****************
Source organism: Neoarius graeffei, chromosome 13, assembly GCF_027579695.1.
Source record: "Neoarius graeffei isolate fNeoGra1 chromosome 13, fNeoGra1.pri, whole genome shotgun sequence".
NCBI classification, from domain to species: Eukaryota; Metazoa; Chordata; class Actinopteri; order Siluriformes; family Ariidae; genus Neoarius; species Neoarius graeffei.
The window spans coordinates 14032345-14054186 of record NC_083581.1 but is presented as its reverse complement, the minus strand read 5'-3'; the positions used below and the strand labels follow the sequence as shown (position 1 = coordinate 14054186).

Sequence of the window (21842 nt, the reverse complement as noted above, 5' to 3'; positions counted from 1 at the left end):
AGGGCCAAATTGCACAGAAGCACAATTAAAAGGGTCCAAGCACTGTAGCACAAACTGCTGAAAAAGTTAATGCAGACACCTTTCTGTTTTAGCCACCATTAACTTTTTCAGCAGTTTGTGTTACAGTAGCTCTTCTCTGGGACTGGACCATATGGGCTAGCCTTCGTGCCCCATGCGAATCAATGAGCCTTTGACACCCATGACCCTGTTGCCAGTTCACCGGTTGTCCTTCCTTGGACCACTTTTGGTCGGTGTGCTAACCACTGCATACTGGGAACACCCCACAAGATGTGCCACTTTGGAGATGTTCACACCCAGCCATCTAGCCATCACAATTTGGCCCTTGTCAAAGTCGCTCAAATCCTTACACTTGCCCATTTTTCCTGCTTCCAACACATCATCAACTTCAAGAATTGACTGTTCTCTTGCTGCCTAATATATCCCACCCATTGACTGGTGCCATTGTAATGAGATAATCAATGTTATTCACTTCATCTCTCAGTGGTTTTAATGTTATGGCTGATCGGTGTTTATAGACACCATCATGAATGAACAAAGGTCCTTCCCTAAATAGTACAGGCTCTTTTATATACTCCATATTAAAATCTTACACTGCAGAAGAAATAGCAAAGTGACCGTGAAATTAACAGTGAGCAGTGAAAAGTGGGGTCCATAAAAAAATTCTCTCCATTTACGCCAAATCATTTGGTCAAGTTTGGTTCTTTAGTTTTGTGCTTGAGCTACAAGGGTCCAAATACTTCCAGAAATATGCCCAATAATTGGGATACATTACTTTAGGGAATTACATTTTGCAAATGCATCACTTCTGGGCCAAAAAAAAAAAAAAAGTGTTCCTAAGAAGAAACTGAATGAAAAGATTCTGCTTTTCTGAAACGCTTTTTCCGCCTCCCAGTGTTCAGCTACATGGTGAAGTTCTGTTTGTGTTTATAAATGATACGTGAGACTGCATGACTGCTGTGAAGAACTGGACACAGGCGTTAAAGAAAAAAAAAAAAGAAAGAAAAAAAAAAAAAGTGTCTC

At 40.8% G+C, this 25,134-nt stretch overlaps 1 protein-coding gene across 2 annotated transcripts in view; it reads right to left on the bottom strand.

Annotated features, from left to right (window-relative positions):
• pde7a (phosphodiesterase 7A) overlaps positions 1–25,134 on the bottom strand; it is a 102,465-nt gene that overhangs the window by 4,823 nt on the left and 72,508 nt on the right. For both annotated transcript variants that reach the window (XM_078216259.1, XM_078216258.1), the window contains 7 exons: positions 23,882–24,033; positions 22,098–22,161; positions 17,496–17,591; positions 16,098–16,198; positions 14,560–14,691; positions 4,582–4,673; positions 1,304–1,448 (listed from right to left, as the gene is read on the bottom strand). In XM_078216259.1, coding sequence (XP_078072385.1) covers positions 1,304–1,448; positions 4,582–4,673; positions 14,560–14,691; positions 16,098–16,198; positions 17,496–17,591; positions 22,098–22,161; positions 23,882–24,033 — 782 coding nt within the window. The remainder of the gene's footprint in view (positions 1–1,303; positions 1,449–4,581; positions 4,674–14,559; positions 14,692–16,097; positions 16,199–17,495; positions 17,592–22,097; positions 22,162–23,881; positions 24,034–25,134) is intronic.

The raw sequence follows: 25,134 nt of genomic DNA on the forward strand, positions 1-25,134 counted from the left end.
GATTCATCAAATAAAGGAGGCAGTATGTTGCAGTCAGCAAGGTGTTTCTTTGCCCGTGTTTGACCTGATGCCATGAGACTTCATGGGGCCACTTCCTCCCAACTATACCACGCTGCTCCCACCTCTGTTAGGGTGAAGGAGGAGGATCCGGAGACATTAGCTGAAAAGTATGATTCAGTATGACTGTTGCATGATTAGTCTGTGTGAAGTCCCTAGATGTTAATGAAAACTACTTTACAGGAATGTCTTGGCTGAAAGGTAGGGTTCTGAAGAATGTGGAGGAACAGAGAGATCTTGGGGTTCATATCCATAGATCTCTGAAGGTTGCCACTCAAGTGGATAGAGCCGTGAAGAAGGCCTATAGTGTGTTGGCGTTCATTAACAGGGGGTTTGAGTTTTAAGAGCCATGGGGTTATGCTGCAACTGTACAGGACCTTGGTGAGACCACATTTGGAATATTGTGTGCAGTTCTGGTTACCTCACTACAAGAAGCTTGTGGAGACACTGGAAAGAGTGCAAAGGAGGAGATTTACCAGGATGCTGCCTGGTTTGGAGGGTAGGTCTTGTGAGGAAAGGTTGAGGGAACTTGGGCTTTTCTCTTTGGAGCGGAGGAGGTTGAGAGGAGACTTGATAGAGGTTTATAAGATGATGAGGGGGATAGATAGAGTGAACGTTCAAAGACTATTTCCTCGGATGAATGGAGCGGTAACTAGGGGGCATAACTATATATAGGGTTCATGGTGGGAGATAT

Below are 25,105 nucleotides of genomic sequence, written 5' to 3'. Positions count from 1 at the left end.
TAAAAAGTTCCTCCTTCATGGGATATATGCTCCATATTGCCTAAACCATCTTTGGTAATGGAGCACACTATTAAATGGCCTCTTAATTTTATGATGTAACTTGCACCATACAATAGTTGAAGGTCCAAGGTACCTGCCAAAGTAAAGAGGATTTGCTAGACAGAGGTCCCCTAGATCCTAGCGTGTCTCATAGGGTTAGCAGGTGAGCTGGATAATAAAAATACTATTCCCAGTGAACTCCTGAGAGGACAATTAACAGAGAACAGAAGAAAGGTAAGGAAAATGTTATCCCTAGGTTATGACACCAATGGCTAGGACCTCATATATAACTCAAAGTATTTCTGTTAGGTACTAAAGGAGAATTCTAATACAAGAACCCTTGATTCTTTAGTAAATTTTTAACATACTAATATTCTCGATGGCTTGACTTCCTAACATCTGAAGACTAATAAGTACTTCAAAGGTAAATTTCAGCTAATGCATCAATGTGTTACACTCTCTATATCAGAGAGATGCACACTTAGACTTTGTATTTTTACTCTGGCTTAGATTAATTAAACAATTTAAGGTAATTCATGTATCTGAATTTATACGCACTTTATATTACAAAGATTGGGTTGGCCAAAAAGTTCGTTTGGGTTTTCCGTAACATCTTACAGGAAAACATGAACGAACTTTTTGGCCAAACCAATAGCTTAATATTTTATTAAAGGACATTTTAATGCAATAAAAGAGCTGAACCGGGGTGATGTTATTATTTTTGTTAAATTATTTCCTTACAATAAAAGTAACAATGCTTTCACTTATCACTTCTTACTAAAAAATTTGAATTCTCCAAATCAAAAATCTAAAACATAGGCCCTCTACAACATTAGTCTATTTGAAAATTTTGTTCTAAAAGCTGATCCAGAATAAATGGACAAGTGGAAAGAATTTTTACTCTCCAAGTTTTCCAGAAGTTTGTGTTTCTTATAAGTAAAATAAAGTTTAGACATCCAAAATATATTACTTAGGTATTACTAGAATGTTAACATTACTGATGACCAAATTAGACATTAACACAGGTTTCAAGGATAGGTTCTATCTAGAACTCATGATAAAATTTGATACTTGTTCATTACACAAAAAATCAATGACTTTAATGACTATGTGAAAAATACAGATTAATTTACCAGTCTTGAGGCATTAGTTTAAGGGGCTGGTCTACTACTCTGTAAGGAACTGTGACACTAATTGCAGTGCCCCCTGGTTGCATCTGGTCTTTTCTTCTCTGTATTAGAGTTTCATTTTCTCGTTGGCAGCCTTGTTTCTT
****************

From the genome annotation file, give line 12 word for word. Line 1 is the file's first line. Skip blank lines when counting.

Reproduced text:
Below are 25,105 nucleotides of genomic sequence, written 5' to 3'. Positions count from 1 at the left end.